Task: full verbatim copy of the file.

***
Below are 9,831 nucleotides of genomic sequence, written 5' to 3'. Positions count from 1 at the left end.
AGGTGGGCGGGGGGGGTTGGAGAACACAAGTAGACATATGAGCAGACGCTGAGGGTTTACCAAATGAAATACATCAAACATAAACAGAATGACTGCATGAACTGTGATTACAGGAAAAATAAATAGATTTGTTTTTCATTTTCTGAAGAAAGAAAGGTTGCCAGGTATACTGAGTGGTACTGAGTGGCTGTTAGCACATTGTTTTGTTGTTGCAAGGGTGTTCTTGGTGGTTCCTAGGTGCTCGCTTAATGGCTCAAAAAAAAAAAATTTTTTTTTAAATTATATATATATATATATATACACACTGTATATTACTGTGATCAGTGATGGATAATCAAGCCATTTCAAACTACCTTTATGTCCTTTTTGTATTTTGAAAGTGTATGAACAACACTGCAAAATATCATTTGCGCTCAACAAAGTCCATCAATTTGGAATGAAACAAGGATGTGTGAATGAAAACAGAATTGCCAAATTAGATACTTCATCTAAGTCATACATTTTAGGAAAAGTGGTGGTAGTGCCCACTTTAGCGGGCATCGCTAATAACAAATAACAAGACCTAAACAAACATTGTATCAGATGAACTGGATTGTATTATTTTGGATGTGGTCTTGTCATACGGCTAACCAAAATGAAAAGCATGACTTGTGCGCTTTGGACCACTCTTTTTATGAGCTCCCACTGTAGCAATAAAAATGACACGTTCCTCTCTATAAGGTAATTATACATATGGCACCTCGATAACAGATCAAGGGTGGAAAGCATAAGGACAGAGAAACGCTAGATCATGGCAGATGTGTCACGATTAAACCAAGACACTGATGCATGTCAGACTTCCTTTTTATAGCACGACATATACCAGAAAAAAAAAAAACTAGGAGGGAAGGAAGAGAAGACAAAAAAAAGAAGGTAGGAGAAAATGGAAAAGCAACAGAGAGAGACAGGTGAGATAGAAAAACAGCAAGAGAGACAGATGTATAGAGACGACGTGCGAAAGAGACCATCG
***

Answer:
Below are 9,831 nucleotides of genomic sequence, written 5' to 3'. Positions count from 1 at the left end.
AGGTGGGCGGGGGGGGTTGGAGAACACAAGTAGACATATGAGCAGACGCTGAGGGTTTACCAAATGAAATACATCAAACATAAACAGAATGACTGCATGAACTGTGATTACAGGAAAAATAAATAGATTTGTTTTTCATTTTCTGAAGAAAGAAAGGTTGCCAGGTATACTGAGTGGTACTGAGTGGCTGTTAGCACATTGTTTTGTTGTTGCAAGGGTGTTCTTGGTGGTTCCTAGGTGCTCGCTTAATGGCTCAAAAAAAAAAAATTTTTTTTTAAATTATATATATATATATATATACACACTGTATATTACTGTGATCAGTGATGGATAATCAAGCCATTTCAAACTACCTTTATGTCCTTTTTGTATTTTGAAAGTGTATGAACAACACTGCAAAATATCATTTGCGCTCAACAAAGTCCATCAATTTGGAATGAAACAAGGATGTGTGAATGAAAACAGAATTGCCAAATTAGATACTTCATCTAAGTCATACATTTTAGGAAAAGTGGTGGTAGTGCCCACTTTAGCGGGCATCGCTAATAACAAATAACAAGACCTAAACAAACATTGTATCAGATGAACTGGATTGTATTATTTTGGATGTGGTCTTGTCATACGGCTAACCAAAATGAAAAGCATGACTTGTGCGCTTTGGACCACTCTTTTTATGAGCTCCCACTGTAGCAATAAAAATGACACGTTCCTCTCTATAAGGTAATTATACATATGGCACCTCGATAACAGATCAAGGGTGGAAAGCATAAGGACAGAGAAACGCTAGATCATGGCAGATGTGTCACGATTAAACCAAGACACTGATGCATGTCAGACTTCCTTTTTATAGCACGACATATACCAGAAAAAAAAAAAACTAGGAGGGAAGGAAGAGAAGACAAAAAAAAGAAGGTAGGAGAAAATGGAAAAGCAACAGAGAGAGACAGGTGAGATAGAAAAACAGCAAGAGAGACAGATGTATAGAGACGACGTGCGAAAGAGACCATCG